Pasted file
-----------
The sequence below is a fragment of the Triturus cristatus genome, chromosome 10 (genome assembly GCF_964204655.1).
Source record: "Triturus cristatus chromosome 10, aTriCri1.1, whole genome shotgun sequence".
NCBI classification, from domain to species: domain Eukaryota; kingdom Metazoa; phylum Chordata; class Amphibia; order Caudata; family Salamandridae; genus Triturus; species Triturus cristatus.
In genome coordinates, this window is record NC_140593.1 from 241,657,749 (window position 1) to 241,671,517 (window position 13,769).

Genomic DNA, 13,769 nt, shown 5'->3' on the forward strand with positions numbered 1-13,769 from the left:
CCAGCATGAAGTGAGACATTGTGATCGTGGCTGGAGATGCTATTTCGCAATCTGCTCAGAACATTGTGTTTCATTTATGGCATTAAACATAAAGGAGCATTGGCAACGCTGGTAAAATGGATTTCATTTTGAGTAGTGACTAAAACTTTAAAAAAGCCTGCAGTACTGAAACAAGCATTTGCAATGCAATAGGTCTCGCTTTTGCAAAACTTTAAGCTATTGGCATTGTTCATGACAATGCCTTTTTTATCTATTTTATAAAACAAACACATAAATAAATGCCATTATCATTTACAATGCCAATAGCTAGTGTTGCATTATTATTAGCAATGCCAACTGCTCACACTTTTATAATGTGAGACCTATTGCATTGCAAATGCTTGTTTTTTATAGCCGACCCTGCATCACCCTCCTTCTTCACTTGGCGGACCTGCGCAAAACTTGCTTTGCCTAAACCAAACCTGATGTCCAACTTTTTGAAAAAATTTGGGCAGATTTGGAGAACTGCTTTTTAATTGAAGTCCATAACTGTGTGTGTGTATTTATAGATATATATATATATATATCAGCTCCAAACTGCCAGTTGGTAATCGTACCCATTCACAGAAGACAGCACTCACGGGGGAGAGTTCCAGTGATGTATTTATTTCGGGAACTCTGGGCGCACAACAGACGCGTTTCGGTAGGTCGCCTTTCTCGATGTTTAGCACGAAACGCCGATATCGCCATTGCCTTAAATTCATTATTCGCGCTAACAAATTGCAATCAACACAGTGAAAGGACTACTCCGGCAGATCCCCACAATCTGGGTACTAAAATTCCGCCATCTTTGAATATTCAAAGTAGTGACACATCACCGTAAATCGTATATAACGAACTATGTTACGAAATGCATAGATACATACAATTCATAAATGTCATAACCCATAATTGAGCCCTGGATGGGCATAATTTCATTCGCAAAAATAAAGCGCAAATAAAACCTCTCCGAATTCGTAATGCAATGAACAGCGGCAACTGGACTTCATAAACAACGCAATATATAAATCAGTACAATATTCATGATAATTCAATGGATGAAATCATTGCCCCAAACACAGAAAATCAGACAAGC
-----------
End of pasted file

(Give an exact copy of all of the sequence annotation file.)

The sequence below is a fragment of the Triturus cristatus genome, chromosome 10 (genome assembly GCF_964204655.1).
Source record: "Triturus cristatus chromosome 10, aTriCri1.1, whole genome shotgun sequence".
NCBI classification, from domain to species: domain Eukaryota; kingdom Metazoa; phylum Chordata; class Amphibia; order Caudata; family Salamandridae; genus Triturus; species Triturus cristatus.
In genome coordinates, this window is record NC_140593.1 from 241,657,749 (window position 1) to 241,671,517 (window position 13,769).

Genomic DNA, 13,769 nt, shown 5'->3' on the forward strand with positions numbered 1-13,769 from the left:
CCAGCATGAAGTGAGACATTGTGATCGTGGCTGGAGATGCTATTTCGCAATCTGCTCAGAACATTGTGTTTCATTTATGGCATTAAACATAAAGGAGCATTGGCAACGCTGGTAAAATGGATTTCATTTTGAGTAGTGACTAAAACTTTAAAAAAGCCTGCAGTACTGAAACAAGCATTTGCAATGCAATAGGTCTCGCTTTTGCAAAACTTTAAGCTATTGGCATTGTTCATGACAATGCCTTTTTTATCTATTTTATAAAACAAACACATAAATAAATGCCATTATCATTTACAATGCCAATAGCTAGTGTTGCATTATTATTAGCAATGCCAACTGCTCACACTTTTATAATGTGAGACCTATTGCATTGCAAATGCTTGTTTTTTATAGCCGACCCTGCATCACCCTCCTTCTTCACTTGGCGGACCTGCGCAAAACTTGCTTTGCCTAAACCAAACCTGATGTCCAACTTTTTGAAAAAATTTGGGCAGATTTGGAGAACTGCTTTTTAATTGAAGTCCATAACTGTGTGTGTGTATTTATAGATATATATATATATATATCAGCTCCAAACTGCCAGTTGGTAATCGTACCCATTCACAGAAGACAGCACTCACGGGGGAGAGTTCCAGTGATGTATTTATTTCGGGAACTCTGGGCGCACAACAGACGCGTTTCGGTAGGTCGCCTTTCTCGATGTTTAGCACGAAACGCCGATATCGCCATTGCCTTAAATTCATTATTCGCGCTAACAAATTGCAATCAACACAGTGAAAGGACTACTCCGGCAGATCCCCACAATCTGGGTACTAAAATTCCGCCATCTTTGAATATTCAAAGTAGTGACACATCACCGTAAATCGTATATAACGAACTATGTTACGAAATGCATAGATACATACAATTCATAAATGTCATAACCCATAATTGAGCCCTGGATGGGCATAATTTCATTCGCAAAAATAAAGCGCAAATAAAACCTCTCCGAATTCGTAATGCAATGAACAGCGGCAACTGGACTTCATAAACAACGCAATATATAAATCAGTACAATATTCATGATAATTCAATGGATGAAATCATTGCCCCAAACACAGAAAATCAGACAAGC